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Tourism and hospitality sectors can begin to rebuild London business confidence

14th Aug 20 7:36 am

Each month, Lloyds Bank’s Business Barometer measures confidence across London’s business community, exploring how the city’s firms feel about their trading prospects, the strength of the economy and their future.

The first seven months of 2020 have brought exceptional change and disruption – and it has all been captured by the Barometer. Back in January, confidence in the capital was higher than in any other region of the UK. Despite a slight dip in sentiment, London came out top again in February, with more than a quarter of firms saying they expected to hire more staff over the next year.

As with so many businesses nationwide, everything changed for London firms when Covid-19 hit in March, resulting in a 17-point drop in confidence to 12%. By April, as lockdown measures shut down swathes of the economy, the Barometer reported a 40-point drop in confidence to -28%. Firms’ confidence rose slightly but then fell again during the remainder of the second quarter, and the most recent Barometer reading, for July, stood at -21%.

Despite remaining in negative territory, the reopening of the tourism and hospitality sectors will have contributed towards London business confidence improving slightly in July. We hope to see this continue in the months ahead as more firms, pending no second wave of coronavirus, reopen their doors and consumers regain confidence.

Firms adapting to drive economic recovery

At Lloyds Bank we’ve provided funding to help businesses weather the initial wave of this crisis and prepare themselves for the rest of 2020 and beyond.

Take award-winning Turkish restaurant Cappadocia, in Kingston, which was forced to close its doors at the beginning of lockdown. We backed owner Jimmy Gizli and his team, who wanted to do whatever they could to support the local community through the crisis, with a range of facilities, including a £100,000 overdraft for the restaurant.

As a result, Jimmy and his chefs were able to reopen the kitchen and, teaming up with volunteers at KingsGate Church, cook and deliver 450 meals to vulnerable people stuck at home self-isolating, as well as 750 meals for NHS workers at Kingston Hospital.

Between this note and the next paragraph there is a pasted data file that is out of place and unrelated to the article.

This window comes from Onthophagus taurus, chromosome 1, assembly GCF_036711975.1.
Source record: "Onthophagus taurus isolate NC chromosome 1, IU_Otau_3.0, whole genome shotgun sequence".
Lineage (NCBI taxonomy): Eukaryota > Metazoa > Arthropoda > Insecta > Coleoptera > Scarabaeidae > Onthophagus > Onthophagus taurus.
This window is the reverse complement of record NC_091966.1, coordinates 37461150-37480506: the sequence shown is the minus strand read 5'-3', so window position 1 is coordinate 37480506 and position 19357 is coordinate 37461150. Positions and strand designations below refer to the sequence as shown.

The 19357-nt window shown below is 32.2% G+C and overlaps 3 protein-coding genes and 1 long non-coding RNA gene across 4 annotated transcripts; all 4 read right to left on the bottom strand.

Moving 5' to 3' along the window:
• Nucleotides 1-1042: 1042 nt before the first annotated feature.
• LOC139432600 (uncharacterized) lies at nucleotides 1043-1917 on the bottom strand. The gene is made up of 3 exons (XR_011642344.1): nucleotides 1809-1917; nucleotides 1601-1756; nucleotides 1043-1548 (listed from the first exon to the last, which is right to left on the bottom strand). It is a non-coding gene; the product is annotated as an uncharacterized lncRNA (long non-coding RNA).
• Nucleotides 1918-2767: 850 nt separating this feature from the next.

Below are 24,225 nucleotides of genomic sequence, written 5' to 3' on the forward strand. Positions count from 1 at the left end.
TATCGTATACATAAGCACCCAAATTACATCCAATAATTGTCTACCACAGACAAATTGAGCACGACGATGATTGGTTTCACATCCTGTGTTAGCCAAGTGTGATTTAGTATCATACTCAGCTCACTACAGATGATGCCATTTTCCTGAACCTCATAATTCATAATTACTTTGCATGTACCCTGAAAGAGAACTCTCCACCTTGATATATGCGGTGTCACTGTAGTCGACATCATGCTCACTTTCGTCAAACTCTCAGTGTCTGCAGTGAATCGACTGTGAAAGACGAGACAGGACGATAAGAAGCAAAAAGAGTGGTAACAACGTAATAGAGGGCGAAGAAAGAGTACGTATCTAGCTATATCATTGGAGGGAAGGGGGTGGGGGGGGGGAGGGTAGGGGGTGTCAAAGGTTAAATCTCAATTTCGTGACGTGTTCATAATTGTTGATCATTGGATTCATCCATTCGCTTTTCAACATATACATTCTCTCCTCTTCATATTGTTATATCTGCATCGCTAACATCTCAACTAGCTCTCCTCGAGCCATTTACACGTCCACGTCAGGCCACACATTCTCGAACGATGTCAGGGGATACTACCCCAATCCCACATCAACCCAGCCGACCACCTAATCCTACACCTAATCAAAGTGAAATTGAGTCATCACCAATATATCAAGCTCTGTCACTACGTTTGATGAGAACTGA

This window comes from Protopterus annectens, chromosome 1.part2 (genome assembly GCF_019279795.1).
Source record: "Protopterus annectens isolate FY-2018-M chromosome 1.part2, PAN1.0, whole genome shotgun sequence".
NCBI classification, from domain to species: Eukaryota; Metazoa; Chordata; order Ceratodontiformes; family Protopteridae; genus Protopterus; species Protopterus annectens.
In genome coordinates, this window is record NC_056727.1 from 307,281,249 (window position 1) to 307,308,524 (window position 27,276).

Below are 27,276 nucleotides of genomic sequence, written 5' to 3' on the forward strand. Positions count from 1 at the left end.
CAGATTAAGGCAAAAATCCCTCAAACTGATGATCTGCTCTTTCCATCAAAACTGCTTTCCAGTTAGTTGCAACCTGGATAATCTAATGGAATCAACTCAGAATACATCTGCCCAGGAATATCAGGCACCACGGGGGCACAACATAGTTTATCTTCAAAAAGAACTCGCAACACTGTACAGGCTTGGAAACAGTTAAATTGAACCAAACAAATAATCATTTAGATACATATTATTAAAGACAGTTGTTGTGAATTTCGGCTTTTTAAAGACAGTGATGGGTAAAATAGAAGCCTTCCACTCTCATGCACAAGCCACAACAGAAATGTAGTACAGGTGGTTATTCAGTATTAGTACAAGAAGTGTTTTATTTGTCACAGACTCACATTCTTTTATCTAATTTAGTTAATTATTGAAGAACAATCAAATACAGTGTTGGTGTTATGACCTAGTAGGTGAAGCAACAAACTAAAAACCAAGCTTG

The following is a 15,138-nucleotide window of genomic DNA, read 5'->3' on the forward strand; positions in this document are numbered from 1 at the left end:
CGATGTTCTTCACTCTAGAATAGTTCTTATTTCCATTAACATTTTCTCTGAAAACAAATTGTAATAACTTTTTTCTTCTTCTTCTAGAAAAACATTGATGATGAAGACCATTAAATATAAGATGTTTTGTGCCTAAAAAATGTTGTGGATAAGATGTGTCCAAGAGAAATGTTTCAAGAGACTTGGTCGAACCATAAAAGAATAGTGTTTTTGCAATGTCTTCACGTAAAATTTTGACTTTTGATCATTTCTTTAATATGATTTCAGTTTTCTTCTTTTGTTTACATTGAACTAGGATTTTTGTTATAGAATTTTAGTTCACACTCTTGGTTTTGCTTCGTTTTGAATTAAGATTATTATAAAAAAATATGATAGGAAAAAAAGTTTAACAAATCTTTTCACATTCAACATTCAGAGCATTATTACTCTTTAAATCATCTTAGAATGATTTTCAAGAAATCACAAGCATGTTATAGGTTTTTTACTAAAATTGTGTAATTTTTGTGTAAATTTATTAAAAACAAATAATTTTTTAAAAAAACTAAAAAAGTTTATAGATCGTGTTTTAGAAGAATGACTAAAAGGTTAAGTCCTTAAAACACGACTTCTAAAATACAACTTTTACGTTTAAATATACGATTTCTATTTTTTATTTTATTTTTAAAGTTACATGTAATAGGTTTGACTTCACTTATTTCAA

Jimmy and the team are back open now ready to welcome guests back.

Cappadocia is just one example of how London’s tourism and hospitality sector has shown resilience and continued to innovate during challenging times.

From take-away options to new delivery services, firms have diversified to survive and set themselves up for a stronger future. Indeed, one of the unexpected positives that has grown out of the shadow of the pandemic is that many businesses have initiated new business practises – whether it be operating remotely, or expanding their offerings.

SMEs across the capital have been forced to take a fresh look at their business models, but many are now finding that new processes may also be profitable in the long-term.

Planning for a brighter future

Although lockdown restrictions are being tentatively eased, we are a long way from being back to business as usual. The key concern for many, personally and professionally, is a second or even third wave. Local or national lockdowns, while essential for health, are challenging for business.

For those in industries like sports and entertainment, coronavirus is still placing huge limitations on their ability to operate. It was very strange to watch the recent FA Cup final, ordinarily a much-anticipated day out for generations of football fans, played at an empty Wembley Stadium! This is why it’s critical that businesses across all sectors are supported not just during the worst of lockdown, but as they emerge from it, too.

The UK government’s newly announced VAT reduction is a positive move in this respect, and will provide a much-needed boost to many London businesses. So will the ‘Eat Out to Help Out’ scheme designed to help pubs, hotels, cafes and restaurants tempt their customers back in, get consumers into spending mode and boost confidence. Early signs are that this seems to be making a difference already.

At Lloyds Bank, we too have a vital role to play in supporting businesses in the next phase of recovery, whatever that may look like.

The months ahead will bring new hurdles and headwinds, but there will also be opportunities for growth. Whatever the circumstances, the passion, tenacity and drive of the London business community is clear, and we will continue to help them try to build back safely in the weeks and months ahead.

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